Government Shutdown Would Not Affect Red Hill Defueling, Navy Says

by Braxton Taylor

Honolulu Board of Water Supply Manager Ernie Lau said he had raised concerns with Wade and other leaders about how a potential shutdown might disrupt the effort.

The top officer in charge of defueling the Navy’s underground Red Hill fuel storage facility says a possible federal government shutdown would not affect the operation.

The facility holds 104 million gallons of fuel and sits just 100 feet above a critical aquifer that most of Hawaii relies on for water. In September 2022 the military created the Joint Task Force Red Hill under Vice Adm. John Wade to make repairs to the aging World War II-era facility in order to “safely and expeditiously ” remove the fuel.

“The secretary of defense has exempted all personnel supporting the defueling of Red Hill from furlough, and all contracts will remain in place, ” Wade said in a video released late Monday night. “This means that the mission is deemed critical, and we’ll continue to work even if there’s a shutdown. Bottom line, we remain on plan, and we’ll keep the community informed if anything changes.”

The news came as a relief to Honolulu Board of Water Supply Manager Ernie Lau, who said he had raised concerns with Wade and other leaders about how a potential shutdown might disrupt the effort. A federal shutdown could start Sunday if the House of Representatives does not a reach a budget deal.

“It’s really important to actually do the defueling, ” Lau said. “There’s many different moving pieces to coordinate, like the tankers coming in, all the efforts of the whole team and the Joint Task Force, with the regulators, ensuring that safe defueling is achieved.”

The facility has long been a concern for the Board of Water Supply and others who have contended since a 2014 leak at a Red Hill tank that it posed a threat to Oahu’s water supply.

The Navy for years insisted the facility was safe and argued that it was critical to supporting the Pacific Fleet’s vast regional operations. But in November 2021, fuel from the facility tainted the Navy’s Oahu water system, which serves 93, 000 people, including military families and local civilians living in former military housing areas.

Subsequently, the military has acknowledged that the aging facility and the pipes connecting them to Joint Base Pearl Harbor-Hickam had fallen into deep disrepair and would require extensive repairs to safely remove the fuel without further endangering the aquifer.

When JTF Red Hill started operations, the slated completion target for making the repairs and defueling the tanks was July 2024, but Wade stressed at the time that he was looking for ways to expedite the process. Now JTF Red Hill says those repairs are complete and defueling is set to begin Oct. 15, with most of the fuel expected to be safely removed by the end of January.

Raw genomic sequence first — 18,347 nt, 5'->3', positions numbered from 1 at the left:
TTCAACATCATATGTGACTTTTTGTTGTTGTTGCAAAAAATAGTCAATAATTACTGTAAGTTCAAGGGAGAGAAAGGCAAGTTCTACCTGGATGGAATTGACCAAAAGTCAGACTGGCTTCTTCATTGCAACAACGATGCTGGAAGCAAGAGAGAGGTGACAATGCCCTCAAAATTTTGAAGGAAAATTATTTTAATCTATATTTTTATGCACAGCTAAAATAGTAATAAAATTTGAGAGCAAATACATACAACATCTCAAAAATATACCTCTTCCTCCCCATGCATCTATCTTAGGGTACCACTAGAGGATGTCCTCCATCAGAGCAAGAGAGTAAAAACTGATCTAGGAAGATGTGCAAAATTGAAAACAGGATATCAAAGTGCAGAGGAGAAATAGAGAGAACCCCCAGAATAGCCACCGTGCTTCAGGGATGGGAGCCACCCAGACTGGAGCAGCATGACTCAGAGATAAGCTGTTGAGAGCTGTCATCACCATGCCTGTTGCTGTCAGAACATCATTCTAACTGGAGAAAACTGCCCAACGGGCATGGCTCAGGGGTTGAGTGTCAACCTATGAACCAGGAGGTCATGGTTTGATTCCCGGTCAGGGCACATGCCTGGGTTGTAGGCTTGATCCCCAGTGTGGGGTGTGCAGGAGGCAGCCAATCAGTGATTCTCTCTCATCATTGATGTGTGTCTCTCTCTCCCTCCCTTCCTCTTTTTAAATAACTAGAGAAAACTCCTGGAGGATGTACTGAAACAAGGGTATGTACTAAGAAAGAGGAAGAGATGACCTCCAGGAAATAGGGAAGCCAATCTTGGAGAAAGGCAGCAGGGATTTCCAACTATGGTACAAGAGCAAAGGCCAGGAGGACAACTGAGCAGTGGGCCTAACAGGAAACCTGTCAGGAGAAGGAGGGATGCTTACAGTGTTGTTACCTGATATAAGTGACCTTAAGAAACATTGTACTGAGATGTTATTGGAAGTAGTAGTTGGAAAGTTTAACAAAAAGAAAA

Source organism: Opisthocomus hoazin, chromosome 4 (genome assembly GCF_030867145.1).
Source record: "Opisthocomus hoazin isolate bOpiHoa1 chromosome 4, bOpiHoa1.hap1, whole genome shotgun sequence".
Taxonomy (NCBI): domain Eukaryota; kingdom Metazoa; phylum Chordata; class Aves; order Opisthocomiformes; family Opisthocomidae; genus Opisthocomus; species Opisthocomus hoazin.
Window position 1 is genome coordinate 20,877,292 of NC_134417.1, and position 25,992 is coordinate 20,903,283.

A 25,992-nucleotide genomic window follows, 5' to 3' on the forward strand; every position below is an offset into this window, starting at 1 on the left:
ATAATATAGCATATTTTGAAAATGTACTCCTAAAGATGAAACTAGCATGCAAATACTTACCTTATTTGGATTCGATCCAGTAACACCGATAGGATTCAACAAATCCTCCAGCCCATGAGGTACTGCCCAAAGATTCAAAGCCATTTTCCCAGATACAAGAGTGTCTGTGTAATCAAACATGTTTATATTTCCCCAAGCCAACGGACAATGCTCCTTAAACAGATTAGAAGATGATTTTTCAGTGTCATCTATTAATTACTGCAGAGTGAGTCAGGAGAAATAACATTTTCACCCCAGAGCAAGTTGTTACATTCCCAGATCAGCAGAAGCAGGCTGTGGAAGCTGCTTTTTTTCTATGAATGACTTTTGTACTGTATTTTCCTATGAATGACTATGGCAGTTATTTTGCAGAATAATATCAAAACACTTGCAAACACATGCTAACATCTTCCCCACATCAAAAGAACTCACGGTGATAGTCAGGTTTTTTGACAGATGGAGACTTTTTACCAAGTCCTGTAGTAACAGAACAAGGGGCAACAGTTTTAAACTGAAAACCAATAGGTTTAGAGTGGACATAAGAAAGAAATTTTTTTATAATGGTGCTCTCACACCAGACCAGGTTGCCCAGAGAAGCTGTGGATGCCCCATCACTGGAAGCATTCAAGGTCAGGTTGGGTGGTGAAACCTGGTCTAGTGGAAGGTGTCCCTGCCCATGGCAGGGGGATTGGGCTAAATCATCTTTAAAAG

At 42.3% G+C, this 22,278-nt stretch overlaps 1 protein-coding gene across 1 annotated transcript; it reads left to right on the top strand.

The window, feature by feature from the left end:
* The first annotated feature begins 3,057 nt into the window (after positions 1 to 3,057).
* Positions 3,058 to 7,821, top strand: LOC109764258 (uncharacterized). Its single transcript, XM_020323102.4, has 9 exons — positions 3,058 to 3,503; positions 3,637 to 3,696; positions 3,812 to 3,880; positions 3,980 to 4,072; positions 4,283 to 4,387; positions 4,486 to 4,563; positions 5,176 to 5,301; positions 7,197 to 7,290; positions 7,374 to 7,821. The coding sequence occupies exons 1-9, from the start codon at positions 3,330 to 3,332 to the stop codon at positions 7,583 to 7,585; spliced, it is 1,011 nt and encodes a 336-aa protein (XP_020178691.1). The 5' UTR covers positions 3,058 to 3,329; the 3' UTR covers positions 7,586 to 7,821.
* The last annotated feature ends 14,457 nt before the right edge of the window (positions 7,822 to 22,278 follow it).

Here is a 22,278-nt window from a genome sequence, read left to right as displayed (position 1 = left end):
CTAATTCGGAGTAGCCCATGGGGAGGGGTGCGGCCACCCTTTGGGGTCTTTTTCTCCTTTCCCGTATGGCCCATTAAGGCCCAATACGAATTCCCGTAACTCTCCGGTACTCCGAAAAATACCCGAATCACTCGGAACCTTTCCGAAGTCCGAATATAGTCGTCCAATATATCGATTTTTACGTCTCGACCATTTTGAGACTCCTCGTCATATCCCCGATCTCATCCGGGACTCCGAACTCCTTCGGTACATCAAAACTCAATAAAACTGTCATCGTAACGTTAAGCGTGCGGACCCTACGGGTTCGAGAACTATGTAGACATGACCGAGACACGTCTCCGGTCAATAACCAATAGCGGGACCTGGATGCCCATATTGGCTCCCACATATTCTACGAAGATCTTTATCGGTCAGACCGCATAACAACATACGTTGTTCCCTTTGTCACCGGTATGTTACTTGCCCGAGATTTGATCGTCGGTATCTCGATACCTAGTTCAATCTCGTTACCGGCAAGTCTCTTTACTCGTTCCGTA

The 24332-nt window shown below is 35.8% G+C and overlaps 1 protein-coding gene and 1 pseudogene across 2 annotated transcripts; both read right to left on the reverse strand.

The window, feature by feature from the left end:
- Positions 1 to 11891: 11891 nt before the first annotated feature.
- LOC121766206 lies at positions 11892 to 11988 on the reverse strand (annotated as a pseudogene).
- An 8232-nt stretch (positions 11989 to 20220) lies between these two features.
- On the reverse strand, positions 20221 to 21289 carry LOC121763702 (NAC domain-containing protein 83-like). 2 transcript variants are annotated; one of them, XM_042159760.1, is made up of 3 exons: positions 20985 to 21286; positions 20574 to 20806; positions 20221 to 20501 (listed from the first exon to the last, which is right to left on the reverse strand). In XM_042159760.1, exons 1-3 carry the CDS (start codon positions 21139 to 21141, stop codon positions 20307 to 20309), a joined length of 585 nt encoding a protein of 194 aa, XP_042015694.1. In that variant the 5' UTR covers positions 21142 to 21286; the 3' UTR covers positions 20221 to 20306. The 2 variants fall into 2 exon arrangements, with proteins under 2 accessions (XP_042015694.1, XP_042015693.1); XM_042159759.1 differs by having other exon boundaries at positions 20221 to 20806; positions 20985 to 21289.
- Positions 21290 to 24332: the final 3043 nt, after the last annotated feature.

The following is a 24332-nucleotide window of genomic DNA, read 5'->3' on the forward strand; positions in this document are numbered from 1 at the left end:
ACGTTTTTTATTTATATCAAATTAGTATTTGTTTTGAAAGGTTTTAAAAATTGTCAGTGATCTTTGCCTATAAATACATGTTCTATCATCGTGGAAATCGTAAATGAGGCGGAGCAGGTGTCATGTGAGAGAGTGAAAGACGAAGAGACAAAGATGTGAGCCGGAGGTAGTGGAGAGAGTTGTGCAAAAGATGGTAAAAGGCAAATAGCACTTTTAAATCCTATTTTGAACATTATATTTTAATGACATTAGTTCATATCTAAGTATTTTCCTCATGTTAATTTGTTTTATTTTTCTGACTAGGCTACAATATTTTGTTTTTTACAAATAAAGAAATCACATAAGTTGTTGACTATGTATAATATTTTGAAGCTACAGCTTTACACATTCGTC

Lau, who has been a fierce critic of the military’s handling of the crisis, said he was impressed by what JTF Red Hill has managed to do.

“I think once they created that group and they really had a single focus in mind, a single objective to defuel the tanks and the pipes, that was positive, ” said Lau. “Prior to that there was this uncertainty and who would be the single point of responsibility for this effort.”

But in the video release Monday, Wade also said JTF Red Hill is waiting for approval from the U.S. Environmental Protection Agency and the state Department of Health to move forward with the plan.

“This is an important part of the oversight process because they hold us to federal and state standards, ensuring that we execute the mission safely, ” he said.

EPA spokesman Michael Brogan told the Honolulu Star-Advertiser that the agency is reviewing the Navy’s responses to a list of questions about the defueling operation.

Under the federal consent order, the Navy and JTF Red Hill must submit a “Defueling Preparedness Report ” stating that they have completed all obligations as required under the order prior to defueling, and the EPA needs to approve it.

“We expect to complete that process this week, ” said Brogan. “We do not have any concerns about the operations and expect to issue the approval prior to scheduled defueling.”

State Department of Health officials said in a statement that they are reviewing JTF Red Hill’s responses to its comments on the defueling operational plans submitted Friday and that “the DOH remains on track to approve defueling by Oct. 11, 2023, as specified in the JTF’s Defueling Integrated Master Schedule (IMS ), which DOH conditionally approved on June 23, 2023.”

JTF Red Hill’s mission will end after it removes the 104 million gallons of fuel in the tanks, but the Navy’s long-term remediation and shutdown of the facility is expected to take years.

Lau said that while he would have preferred that the fuel was removed earlier, he’s cautiously optimistic JTF Red Hill will be successful.

“I think it’s really important to remember this effort in our prayers, to hope that there’s no mishap or other spills or releases to our aquifer, and hopefully that they will do an efficient, quick and safe job of defueling the tanks and pipelines, ” said Lau.

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